With the shocking disruption of normal life caused by a death in the family, the standard forms of social intercourse, its niceties and graces and minutiae of etiquette, are without significance. The mourning heart has no patience for these formalities. Tradition, thus, scorns all types of greeting during shiva.

The sages, who consistently demand that one greet all men graciously and courteously, regard greetings as out of place when spoken by, or to, the mourner. It is absurd to say to a man deep in anguish over someone he loved. "Hello. How are you feeling today?" This is not only a question that cannot be answered, it indicates a lack of compassion and understanding. The shalom aleichems and the hellos are hollow and purposeless, even offensive, to the despairing heart. Certainly, as Maimonides, the twelfth-century sage, taught, we must strongly discourage the misplaced small talk and lightheartedness of some mindless visitors. The rejection of greetings at this time, far from betraying a lack of cordiality, issues from a profound insight into man's nature and a deep compassion for his predicament. This law, as so many other laws of bereavement, originated with Ezekiel. God tells Ezekiel (24:17): "Sigh in silence." Indeed, how can one mourn more eloquently than by "sighing in silence"?

The sages offer a second reason for avoiding the standard greeting of "shalom." Shalom is one of the names of God, and greeting in the name of God at a time when God has taken a close relative could conceivably be, in the spirit of the mourner, an intimation of scoffing and an invitation to question God's justice, at a time when he is required to proclaim God's justice, as in the tzidduk ha'din prayer.

Traditionally, therefore, Jews do not extend greetings to the mourner. The visitor enters the door, usually left slightly ajar to avoid the first meeting and greeting, and sits down, without fuss and bother, to share the grief of his neighbor.

  1. During shiva, the mourner should not extend greetings to others and others, naturally, should not bid him shalom.

  2. When greetings are extended by visitors out of ignorance, the mourner, during the first three days, may not respond to the greeting. He should indicate, graciously, that he is a mourner and is not permitted to do so. After the three days he may respond to the greeting out of courtesy, but should do so in an undertone, to indicate respect to both the person and the tradition.

  3. After shiva he may initiate the greeting and may respond to it. Customarily, however, the mourner is not greeted with shalom for the full year of mourning in the case of a parent's death, and for the 30 days after the death of other relatives.

  4. If a large contingent of people visits as a group, such as, for example, representatives of an organization, he may bid them farewell. Special respect must be accorded to a large number of people.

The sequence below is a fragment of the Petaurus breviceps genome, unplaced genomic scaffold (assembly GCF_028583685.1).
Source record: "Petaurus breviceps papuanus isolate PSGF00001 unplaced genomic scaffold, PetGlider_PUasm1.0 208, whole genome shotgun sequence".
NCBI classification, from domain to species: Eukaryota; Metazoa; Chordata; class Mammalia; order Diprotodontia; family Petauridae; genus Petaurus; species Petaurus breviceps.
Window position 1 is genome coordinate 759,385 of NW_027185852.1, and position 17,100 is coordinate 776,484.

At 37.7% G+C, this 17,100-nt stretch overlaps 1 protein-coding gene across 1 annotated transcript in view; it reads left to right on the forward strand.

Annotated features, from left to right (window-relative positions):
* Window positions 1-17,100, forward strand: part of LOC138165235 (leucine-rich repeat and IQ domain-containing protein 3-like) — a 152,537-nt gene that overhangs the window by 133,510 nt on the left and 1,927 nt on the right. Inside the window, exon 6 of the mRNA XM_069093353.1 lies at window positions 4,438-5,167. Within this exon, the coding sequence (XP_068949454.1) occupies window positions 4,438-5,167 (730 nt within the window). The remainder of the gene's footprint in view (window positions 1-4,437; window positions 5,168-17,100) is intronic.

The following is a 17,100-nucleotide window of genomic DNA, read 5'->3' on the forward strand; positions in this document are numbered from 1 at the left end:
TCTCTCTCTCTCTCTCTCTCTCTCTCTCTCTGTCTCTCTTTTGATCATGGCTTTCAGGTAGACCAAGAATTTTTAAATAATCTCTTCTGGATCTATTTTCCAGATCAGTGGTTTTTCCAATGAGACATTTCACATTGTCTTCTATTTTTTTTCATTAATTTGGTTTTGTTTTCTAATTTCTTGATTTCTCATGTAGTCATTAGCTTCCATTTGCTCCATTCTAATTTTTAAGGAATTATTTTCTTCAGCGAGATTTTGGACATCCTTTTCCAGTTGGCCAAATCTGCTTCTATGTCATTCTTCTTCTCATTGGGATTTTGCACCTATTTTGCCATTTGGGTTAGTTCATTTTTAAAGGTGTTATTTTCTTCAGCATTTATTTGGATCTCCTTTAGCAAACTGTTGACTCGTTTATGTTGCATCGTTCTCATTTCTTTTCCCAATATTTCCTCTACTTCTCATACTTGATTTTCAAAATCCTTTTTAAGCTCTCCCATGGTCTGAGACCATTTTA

5. On the Sabbath, the mourner may wish others shabbat shalom, and they may respond. As to whether others may initiate greetings, there is conflicting opinion, and the mourner should follow the practice of his own community.

  6. May visitors greet each other in the house of mourning? It is considered in poor taste even to utilize the word shalom in the house of mourning, especially since one must then differentiate between the greeting spoken to the bereaved and that spoken to the comforters.

  7. Other forms of greeting to the mourner (not using the word shalom), such as "good evening," etc. should also be avoided. Merely sitting beside the mourner is sufficient. If one desires to approach the mourner directly, the mention of his name alone is indicative of both courtesy and the compassion for his bereavement. Visitors may greet each other without utilizing the word shalom.

  8. The proper way to bid farewell is to use the Hebrew phrase, Ha'makom yenachem (otecha for one male, otach for one female, etchem for many mourners, etchen for more than one female mourner) b'toch she'ar avelai tziyon veerushalayim. One may use the translation, as well: "May God comfort you among the other mourners of Zion and Jerusalem." Indeed, it is, after all, God alone who can provide the only valid, lasting comfort at this moment of anguish. God, in this phrase, is referred to as Ha'makom, which ordinarily means "the Place." It implies that the omnipresent God, who is everyplace at every time, was present at birth and is now present in the house of mourning—knows the grief that is suffered by the mourners. He is the God who will grant you comfort.

  9. There is no reason why the visitors should not wish the mourner well: that he be blessed with good health and strength, that in the long future he be shielded from great sorrow, and that he be granted long life, or other appropriate blessings. By the same token, the mourner may extend these good wishes, or even mazal tov for some happy occasion, to those who visit. It is psychologically and spiritually valuable for the mourner to demonstrate concern for others-for their sorry plight or their good fortune, although he is himself steeped in the despair of his own difficulties.

  10. To bring gifts of material things to the mourner is not only in poor taste, but in violation of the traditional custom. The avoidance of sending gifts is in the nature of avoiding greetings. It expresses only the superficial joys of friendship at a time of profound personal disorientation. Traditionally, the meal of condolence was the proper gift of consolation. While, obviously, all visitors cannot provide this present, a gift to a charity in honor of the deceased is, instead, correct procedure. Thoughtful visitors will follow this course.